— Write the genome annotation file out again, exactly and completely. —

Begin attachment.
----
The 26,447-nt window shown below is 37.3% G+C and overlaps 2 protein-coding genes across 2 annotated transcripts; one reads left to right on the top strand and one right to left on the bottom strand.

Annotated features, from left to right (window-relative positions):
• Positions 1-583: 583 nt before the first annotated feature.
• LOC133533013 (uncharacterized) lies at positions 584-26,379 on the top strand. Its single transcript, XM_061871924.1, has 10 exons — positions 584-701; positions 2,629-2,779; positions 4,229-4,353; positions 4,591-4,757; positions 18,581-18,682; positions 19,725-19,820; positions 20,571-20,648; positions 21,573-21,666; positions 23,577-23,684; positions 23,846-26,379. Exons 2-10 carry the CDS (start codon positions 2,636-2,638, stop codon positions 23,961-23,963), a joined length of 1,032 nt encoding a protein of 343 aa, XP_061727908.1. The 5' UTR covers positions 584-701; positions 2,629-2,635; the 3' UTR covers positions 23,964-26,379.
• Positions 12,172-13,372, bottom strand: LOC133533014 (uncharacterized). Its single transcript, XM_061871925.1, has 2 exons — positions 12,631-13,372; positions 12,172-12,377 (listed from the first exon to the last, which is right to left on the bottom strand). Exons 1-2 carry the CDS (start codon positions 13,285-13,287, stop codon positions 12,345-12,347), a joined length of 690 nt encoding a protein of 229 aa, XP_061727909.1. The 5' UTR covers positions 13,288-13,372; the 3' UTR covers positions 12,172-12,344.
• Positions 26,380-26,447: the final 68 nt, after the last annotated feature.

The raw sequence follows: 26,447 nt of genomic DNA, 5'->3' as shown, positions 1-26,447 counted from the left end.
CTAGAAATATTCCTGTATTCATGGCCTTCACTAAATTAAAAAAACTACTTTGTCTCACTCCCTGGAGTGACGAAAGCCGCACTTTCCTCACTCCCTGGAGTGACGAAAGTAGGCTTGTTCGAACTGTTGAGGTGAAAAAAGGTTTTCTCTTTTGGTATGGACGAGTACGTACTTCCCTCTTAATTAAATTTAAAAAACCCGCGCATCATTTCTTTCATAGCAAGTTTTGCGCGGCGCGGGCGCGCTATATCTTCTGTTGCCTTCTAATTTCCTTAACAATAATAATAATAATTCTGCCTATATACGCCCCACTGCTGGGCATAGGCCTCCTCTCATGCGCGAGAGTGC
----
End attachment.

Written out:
The 26,447-nt window shown below is 37.3% G+C and overlaps 2 protein-coding genes across 2 annotated transcripts; one reads left to right on the top strand and one right to left on the bottom strand.

Annotated features, from left to right (window-relative positions):
• Positions 1-583: 583 nt before the first annotated feature.
• LOC133533013 (uncharacterized) lies at positions 584-26,379 on the top strand. Its single transcript, XM_061871924.1, has 10 exons — positions 584-701; positions 2,629-2,779; positions 4,229-4,353; positions 4,591-4,757; positions 18,581-18,682; positions 19,725-19,820; positions 20,571-20,648; positions 21,573-21,666; positions 23,577-23,684; positions 23,846-26,379. Exons 2-10 carry the CDS (start codon positions 2,636-2,638, stop codon positions 23,961-23,963), a joined length of 1,032 nt encoding a protein of 343 aa, XP_061727908.1. The 5' UTR covers positions 584-701; positions 2,629-2,635; the 3' UTR covers positions 23,964-26,379.
• Positions 12,172-13,372, bottom strand: LOC133533014 (uncharacterized). Its single transcript, XM_061871925.1, has 2 exons — positions 12,631-13,372; positions 12,172-12,377 (listed from the first exon to the last, which is right to left on the bottom strand). Exons 1-2 carry the CDS (start codon positions 13,285-13,287, stop codon positions 12,345-12,347), a joined length of 690 nt encoding a protein of 229 aa, XP_061727909.1. The 5' UTR covers positions 13,288-13,372; the 3' UTR covers positions 12,172-12,344.
• Positions 26,380-26,447: the final 68 nt, after the last annotated feature.

The raw sequence follows: 26,447 nt of genomic DNA, 5'->3' as shown, positions 1-26,447 counted from the left end.
CTAGAAATATTCCTGTATTCATGGCCTTCACTAAATTAAAAAAACTACTTTGTCTCACTCCCTGGAGTGACGAAAGCCGCACTTTCCTCACTCCCTGGAGTGACGAAAGTAGGCTTGTTCGAACTGTTGAGGTGAAAAAAGGTTTTCTCTTTTGGTATGGACGAGTACGTACTTCCCTCTTAATTAAATTTAAAAAACCCGCGCATCATTTCTTTCATAGCAAGTTTTGCGCGGCGCGGGCGCGCTATATCTTCTGTTGCCTTCTAATTTCCTTAACAATAATAATAATAATTCTGCCTATATACGCCCCACTGCTGGGCATAGGCCTCCTCTCATGCGCGAGAGTGC